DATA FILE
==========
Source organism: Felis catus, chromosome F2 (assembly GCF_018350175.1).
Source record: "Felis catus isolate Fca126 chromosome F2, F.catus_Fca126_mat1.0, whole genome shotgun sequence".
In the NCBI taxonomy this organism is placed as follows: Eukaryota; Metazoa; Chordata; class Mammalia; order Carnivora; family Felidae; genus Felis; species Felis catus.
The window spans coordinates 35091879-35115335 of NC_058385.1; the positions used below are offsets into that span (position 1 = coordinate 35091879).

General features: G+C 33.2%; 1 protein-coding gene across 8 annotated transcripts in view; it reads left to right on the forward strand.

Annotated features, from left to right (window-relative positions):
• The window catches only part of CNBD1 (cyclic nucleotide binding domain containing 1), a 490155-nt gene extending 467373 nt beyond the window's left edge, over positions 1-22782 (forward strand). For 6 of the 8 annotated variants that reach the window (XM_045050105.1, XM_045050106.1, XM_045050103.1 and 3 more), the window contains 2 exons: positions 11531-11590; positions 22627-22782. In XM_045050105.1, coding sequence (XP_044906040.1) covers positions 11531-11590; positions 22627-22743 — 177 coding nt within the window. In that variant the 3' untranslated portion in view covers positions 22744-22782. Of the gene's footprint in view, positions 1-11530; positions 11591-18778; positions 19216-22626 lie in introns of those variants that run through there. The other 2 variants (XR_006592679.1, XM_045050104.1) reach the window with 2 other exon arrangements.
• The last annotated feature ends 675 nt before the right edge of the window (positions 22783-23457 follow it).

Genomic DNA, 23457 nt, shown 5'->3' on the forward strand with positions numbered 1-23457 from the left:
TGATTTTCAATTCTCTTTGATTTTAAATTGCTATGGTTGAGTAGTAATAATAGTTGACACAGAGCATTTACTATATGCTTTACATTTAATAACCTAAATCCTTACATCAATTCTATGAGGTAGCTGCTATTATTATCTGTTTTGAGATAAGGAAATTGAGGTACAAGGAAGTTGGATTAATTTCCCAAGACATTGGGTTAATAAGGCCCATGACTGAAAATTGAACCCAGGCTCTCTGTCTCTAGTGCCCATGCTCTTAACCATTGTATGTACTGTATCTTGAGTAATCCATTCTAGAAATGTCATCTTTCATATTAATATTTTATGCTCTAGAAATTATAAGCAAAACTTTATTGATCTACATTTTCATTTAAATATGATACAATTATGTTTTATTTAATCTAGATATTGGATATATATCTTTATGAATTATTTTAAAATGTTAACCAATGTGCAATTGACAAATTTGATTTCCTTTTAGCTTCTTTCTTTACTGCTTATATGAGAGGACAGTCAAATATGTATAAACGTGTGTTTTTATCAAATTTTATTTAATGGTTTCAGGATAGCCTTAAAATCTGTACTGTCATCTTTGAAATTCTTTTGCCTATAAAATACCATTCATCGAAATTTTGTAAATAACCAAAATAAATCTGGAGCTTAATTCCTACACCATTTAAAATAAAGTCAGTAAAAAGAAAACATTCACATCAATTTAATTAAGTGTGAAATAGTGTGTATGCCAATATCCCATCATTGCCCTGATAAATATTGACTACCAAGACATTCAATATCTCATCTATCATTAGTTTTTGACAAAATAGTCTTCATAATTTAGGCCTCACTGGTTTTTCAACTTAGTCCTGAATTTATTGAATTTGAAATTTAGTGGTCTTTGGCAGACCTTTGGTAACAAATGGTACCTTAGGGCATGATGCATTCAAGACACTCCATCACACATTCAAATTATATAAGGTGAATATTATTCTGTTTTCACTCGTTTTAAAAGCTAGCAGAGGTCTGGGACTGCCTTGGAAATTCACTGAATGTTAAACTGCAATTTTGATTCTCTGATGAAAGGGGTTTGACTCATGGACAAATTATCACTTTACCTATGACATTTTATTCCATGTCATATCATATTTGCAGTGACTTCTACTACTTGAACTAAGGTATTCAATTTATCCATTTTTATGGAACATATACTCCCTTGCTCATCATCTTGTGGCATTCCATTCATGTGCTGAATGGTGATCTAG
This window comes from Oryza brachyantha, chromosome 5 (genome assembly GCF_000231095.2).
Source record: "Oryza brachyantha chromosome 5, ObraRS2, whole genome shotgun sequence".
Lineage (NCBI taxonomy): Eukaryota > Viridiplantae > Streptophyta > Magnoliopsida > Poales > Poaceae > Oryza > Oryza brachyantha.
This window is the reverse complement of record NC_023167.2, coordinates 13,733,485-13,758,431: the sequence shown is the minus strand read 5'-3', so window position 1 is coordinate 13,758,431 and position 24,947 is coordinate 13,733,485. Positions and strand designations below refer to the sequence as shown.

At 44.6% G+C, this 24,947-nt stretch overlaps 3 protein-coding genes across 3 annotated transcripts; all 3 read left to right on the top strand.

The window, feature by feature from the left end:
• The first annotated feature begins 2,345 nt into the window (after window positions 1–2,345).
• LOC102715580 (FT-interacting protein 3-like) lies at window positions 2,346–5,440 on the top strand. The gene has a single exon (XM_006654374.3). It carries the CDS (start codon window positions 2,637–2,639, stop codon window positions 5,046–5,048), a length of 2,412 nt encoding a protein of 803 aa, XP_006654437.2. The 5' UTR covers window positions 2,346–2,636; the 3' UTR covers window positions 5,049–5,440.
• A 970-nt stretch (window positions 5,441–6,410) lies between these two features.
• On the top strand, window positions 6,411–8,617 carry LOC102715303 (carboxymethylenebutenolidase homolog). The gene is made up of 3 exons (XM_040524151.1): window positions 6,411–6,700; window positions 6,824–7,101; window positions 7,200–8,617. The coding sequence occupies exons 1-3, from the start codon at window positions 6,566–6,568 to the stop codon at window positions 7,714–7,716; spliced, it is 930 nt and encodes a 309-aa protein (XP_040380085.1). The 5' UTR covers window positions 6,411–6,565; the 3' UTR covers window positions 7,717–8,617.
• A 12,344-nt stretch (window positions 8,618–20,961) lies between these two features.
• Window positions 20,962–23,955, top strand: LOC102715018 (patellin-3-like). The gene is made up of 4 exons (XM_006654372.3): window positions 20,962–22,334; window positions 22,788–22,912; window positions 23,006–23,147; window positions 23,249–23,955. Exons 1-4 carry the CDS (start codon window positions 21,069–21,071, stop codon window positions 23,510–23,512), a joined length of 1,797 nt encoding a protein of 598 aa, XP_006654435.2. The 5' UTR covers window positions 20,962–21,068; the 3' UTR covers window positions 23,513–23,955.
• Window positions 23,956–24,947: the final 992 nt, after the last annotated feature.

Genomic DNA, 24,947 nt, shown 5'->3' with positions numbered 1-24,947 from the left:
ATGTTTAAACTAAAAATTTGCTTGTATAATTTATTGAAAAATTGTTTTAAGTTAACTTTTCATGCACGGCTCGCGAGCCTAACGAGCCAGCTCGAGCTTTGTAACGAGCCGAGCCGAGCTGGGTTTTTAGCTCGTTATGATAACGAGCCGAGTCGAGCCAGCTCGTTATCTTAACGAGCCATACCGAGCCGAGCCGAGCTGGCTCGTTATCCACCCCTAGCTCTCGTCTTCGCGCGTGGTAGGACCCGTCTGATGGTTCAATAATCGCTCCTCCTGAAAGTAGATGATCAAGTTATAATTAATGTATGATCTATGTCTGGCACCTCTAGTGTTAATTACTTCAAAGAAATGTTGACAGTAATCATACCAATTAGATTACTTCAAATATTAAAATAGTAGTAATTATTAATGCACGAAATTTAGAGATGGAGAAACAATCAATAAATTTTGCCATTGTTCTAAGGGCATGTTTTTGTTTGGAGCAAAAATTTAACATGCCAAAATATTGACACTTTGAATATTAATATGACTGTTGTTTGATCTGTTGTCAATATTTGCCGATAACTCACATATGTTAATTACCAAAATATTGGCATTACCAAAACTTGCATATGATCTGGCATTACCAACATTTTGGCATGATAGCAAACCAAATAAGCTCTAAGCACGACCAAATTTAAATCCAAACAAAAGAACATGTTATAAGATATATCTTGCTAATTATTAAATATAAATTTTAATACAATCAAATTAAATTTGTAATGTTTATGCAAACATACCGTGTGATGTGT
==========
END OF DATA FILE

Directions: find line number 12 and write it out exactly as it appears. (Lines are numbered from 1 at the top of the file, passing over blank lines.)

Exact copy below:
Source record: "Oryza brachyantha chromosome 5, ObraRS2, whole genome shotgun sequence".